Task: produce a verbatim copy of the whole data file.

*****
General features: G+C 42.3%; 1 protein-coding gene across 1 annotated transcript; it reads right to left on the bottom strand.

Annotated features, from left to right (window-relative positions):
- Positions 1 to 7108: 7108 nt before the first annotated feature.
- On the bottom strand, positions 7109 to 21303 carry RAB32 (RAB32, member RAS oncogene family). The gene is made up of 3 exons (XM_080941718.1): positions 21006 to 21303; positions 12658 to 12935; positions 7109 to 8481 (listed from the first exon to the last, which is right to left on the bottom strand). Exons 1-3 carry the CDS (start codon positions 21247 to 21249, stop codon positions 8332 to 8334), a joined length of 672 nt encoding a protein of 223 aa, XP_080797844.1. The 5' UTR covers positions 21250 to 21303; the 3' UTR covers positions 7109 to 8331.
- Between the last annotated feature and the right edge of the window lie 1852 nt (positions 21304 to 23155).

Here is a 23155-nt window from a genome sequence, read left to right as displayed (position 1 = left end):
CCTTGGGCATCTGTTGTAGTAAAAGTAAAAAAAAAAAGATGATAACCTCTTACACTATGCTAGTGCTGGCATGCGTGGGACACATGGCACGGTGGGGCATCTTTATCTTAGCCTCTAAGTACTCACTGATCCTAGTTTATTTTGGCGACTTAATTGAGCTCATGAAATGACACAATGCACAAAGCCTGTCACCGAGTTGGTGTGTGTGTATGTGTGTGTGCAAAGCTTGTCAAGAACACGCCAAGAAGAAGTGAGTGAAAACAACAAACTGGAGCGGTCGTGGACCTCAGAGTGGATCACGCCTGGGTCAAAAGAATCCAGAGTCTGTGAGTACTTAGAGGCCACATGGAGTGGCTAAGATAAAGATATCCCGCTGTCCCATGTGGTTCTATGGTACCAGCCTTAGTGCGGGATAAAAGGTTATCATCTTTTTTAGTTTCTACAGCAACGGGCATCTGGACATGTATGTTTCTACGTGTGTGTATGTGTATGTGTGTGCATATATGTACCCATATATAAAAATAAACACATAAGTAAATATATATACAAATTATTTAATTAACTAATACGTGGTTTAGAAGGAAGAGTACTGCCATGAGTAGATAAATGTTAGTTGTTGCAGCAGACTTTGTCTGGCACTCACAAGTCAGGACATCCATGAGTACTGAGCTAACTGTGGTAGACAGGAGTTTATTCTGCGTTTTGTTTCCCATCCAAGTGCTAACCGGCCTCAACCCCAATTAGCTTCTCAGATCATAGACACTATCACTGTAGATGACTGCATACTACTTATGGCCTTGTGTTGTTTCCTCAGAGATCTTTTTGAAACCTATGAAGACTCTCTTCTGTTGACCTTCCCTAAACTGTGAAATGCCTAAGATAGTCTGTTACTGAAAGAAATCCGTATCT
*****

General features: G+C 42.3%; 1 protein-coding gene across 1 annotated transcript; it reads right to left on the bottom strand.

Annotated features, from left to right (window-relative positions):
- Positions 1 to 7108: 7108 nt before the first annotated feature.
- On the bottom strand, positions 7109 to 21303 carry RAB32 (RAB32, member RAS oncogene family). The gene is made up of 3 exons (XM_080941718.1): positions 21006 to 21303; positions 12658 to 12935; positions 7109 to 8481 (listed from the first exon to the last, which is right to left on the bottom strand). Exons 1-3 carry the CDS (start codon positions 21247 to 21249, stop codon positions 8332 to 8334), a joined length of 672 nt encoding a protein of 223 aa, XP_080797844.1. The 5' UTR covers positions 21250 to 21303; the 3' UTR covers positions 7109 to 8331.
- Between the last annotated feature and the right edge of the window lie 1852 nt (positions 21304 to 23155).

Here is a 23155-nt window from a genome sequence, read left to right as displayed (position 1 = left end):
CCTTGGGCATCTGTTGTAGTAAAAGTAAAAAAAAAAAGATGATAACCTCTTACACTATGCTAGTGCTGGCATGCGTGGGACACATGGCACGGTGGGGCATCTTTATCTTAGCCTCTAAGTACTCACTGATCCTAGTTTATTTTGGCGACTTAATTGAGCTCATGAAATGACACAATGCACAAAGCCTGTCACCGAGTTGGTGTGTGTGTATGTGTGTGTGCAAAGCTTGTCAAGAACACGCCAAGAAGAAGTGAGTGAAAACAACAAACTGGAGCGGTCGTGGACCTCAGAGTGGATCACGCCTGGGTCAAAAGAATCCAGAGTCTGTGAGTACTTAGAGGCCACATGGAGTGGCTAAGATAAAGATATCCCGCTGTCCCATGTGGTTCTATGGTACCAGCCTTAGTGCGGGATAAAAGGTTATCATCTTTTTTAGTTTCTACAGCAACGGGCATCTGGACATGTATGTTTCTACGTGTGTGTATGTGTATGTGTGTGCATATATGTACCCATATATAAAAATAAACACATAAGTAAATATATATACAAATTATTTAATTAACTAATACGTGGTTTAGAAGGAAGAGTACTGCCATGAGTAGATAAATGTTAGTTGTTGCAGCAGACTTTGTCTGGCACTCACAAGTCAGGACATCCATGAGTACTGAGCTAACTGTGGTAGACAGGAGTTTATTCTGCGTTTTGTTTCCCATCCAAGTGCTAACCGGCCTCAACCCCAATTAGCTTCTCAGATCATAGACACTATCACTGTAGATGACTGCATACTACTTATGGCCTTGTGTTGTTTCCTCAGAGATCTTTTTGAAACCTATGAAGACTCTCTTCTGTTGACCTTCCCTAAACTGTGAAATGCCTAAGATAGTCTGTTACTGAAAGAAATCCGTATCT